Sources in Kigali confirmed to AfroAmerica Network that Diane Shima Rwigara, a leading critic of Rwandan dictator Paul Kagame has been arrested along with relatives, including her mother and siblings.
Diane Rwigara's father, Assinapol Rwigara, a wealthy business man, was killed in 2015, in a suspicious car crash. The relatives have accused Paul Kagame's operatives of assassination.
Diane Rwigara's arrest had been earlier disclosed to the media by her brother. According to the brother, witnesses saw the Rwandan Police taking her and everybody else who was there, including the mother, a sister, and two brothers, putting everybody in handcuffs and taking things in the house indiscriminately, including phones, computers, and jewelry.
Police spokesperson Theos Badege denied the arrest but confirmed to AfroAmerican Network correspondent in Kigali that officers went to Diane's family home in Kigali with a search warrant, in connection with accusations of tax evasion on the family owned tabacco businesses.
AfroAmerica Network correspondent in Kigali has tried to reach the phones of Diane Rwigara and family members without success.
Assinapol Rwigara had been trading in tabacco businesses for more than three decades. He was among the prominent Rwandan businessmen who joined and funded the rebellion that eventually led to the current regime run by the ruling Rwandan Patriotic Front (RPF). A few years after the rebellion took power in 1994, he became disillusioned and started criticizing the ruling RPF elite. The RPF government then ordered the seizure of some of his properties, accusing him of operating without proper permits. He was subsequently killed in the suspicious car crash, that the family blames on the current government operatives.
Following the death of her father, Diane Rwigara, a 35-year-old accountant, started openly criticizing the government. She pointed to the growing poverty of the masses, the repressive regime, the oppression of the government critics, and the absolute dictatorship imposed by Rwandan Patriotic Front, with Paul Kagame at the helm.
She then launched a campaign to run for president in the August 2017 presidential elections. However, although she presented all the required documents, she was barred by the Electoral Commission from standing in the elections. The Electoral Commission, which is a front of the ruling Rwandan Patriotic Front, alleged that she had failed to get enough signatures from her supporters and some of the names submitted were of dead people.
Diane Rwigara denied the allegations by the Electoral Commission. She vowed to continue the struggle and created a new political party. Rwandan dictator Paul Kagame, without the sole credible opponent, won the elections, with 98.8 percent, in a process he had labelled "a formality".
The dismissal of Diane Rwigara's candidacy has been widely condemned by the U.S. Government, the European Union, and other independent organizations. It was also viewed by critics as another low for the regime that touts itself of promoting women, with more than 60% of the member of the parliament being women. The two women who tried to challenge Paul Kagame in elections have been imprisonned, just before or after elections. Victoire Ingabire tried for August 2010 elections but was arrested in April 2010 and formally imprisonned in October 2010. She is now serving a 15 years sentence, accused of "forming an armed group with the aim of destabilising the country, complicity to acts of terrorism, conspiracy against the government by use of war and terrorism, inciting the masses to revolt against the government, genocide ideology and divisionism."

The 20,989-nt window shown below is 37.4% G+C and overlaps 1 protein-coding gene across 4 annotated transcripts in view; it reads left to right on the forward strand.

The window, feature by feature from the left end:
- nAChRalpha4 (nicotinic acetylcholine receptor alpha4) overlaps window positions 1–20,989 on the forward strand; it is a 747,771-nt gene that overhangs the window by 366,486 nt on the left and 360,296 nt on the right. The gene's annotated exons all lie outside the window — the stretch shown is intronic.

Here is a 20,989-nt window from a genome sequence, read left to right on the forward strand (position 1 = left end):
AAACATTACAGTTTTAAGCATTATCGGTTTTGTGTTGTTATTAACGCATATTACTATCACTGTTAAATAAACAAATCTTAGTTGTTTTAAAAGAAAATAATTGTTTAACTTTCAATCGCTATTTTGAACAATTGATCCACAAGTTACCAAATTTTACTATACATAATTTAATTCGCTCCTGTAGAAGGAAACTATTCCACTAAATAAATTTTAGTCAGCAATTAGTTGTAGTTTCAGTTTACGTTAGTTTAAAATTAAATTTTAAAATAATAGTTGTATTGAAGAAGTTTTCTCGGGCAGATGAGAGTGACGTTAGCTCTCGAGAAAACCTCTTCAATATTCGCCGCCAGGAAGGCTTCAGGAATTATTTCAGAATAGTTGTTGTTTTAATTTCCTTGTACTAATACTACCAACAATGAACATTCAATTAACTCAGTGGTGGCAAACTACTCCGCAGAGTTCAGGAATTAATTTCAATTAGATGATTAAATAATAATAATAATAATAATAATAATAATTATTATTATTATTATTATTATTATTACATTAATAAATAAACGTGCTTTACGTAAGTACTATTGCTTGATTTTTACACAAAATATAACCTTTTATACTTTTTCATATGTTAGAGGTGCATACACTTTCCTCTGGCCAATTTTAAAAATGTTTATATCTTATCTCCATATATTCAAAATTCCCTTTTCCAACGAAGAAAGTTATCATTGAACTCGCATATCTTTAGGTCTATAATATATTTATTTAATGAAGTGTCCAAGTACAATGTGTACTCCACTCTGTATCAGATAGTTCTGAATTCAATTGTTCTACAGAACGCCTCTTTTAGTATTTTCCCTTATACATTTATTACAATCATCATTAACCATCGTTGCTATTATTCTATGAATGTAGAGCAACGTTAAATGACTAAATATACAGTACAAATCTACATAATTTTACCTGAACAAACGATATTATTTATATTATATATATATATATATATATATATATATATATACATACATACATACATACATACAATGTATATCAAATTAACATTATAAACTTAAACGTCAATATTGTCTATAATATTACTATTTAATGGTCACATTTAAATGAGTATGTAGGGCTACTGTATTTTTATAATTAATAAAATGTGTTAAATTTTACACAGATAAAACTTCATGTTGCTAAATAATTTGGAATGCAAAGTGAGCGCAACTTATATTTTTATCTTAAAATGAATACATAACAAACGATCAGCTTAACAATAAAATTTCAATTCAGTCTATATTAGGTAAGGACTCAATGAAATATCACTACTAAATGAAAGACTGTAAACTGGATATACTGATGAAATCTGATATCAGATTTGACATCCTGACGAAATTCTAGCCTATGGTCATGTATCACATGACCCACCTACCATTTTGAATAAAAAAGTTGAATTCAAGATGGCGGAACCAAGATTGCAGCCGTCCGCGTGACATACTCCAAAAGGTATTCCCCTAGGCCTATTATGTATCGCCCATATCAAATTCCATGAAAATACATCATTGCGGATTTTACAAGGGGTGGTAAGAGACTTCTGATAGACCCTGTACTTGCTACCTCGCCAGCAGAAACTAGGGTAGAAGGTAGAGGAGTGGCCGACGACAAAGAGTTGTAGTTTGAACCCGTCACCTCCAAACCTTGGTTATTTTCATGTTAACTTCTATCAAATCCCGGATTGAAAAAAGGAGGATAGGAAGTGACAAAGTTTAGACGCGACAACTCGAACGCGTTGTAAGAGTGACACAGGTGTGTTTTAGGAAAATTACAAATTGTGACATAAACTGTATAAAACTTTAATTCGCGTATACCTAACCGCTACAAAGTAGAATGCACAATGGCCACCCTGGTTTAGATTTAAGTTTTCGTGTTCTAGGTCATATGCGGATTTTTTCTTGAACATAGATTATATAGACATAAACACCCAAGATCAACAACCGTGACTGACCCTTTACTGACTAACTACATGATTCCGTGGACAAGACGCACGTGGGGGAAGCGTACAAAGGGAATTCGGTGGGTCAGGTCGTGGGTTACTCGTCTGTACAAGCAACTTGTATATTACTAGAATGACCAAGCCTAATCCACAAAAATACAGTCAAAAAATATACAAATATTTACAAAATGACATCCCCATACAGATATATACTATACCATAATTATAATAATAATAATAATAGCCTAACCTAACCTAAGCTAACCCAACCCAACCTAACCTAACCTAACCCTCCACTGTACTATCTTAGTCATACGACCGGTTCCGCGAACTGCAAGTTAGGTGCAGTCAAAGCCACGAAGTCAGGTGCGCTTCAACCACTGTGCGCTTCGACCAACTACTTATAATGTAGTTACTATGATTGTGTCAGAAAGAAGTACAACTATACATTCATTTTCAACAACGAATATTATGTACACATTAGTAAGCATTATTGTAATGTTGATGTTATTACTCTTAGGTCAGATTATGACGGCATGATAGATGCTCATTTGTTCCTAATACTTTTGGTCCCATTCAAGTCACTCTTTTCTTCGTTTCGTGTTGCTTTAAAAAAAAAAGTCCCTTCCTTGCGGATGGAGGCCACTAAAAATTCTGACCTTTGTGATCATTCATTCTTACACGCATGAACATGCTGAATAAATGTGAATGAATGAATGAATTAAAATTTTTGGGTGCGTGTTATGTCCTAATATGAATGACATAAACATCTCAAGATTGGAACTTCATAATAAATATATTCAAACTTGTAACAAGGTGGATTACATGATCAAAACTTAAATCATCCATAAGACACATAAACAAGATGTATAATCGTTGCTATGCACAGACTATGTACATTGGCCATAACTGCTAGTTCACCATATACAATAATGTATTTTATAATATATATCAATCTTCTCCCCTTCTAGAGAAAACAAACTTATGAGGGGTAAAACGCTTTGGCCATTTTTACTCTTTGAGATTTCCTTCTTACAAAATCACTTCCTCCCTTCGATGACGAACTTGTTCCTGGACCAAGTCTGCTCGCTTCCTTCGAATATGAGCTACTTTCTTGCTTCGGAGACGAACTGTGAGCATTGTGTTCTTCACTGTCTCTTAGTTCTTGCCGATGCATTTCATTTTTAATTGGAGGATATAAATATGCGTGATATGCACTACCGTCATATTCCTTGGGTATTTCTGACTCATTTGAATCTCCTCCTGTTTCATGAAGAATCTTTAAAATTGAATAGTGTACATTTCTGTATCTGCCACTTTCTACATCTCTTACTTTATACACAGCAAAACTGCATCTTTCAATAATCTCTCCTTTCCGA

The Rwandan Dictator Paul Kagame has managed to use the wealth looted during the repetitive invasions of the the Democratic Republic of the Congo (DRC) and the massive aid from international organizations and Western governments to fund powerful lobbies and media presence in the West. The lobbying and public relations campaigns mixed with distorted economic statistics have won him international praise for economic achievements. However, Diane Rwigara and other Rwandan political leaders and government critics have pointed to the distortions and showed that the so called economic miracle are in reality a smokescreen, with the elite in the capital Kigali being wealthy and the masses being extremely poor. Made up economic indicators figures by Rwandan civil servants are often used to promote the false success story.
Strong criticisms have emerged with increasing number of assassinations and disappearances of political opponents, widespread government abuses, a muzzling of independent media, and suppression of political opposition. The United Nations has, in 2009, published a repport, known as the DRC Mapping Exercise Report, or the Democratic Republic of the Congo 1993-2003, alleging that between 1993- 2003, Paul Kagame and his government have systematically massacred Congolese civilians and Rwandan refugees, in acts that qualify as genocide and war crimes. Independent organizations have estimated that Paul Kagame and his government have killed more than 5 millions civilians during the period.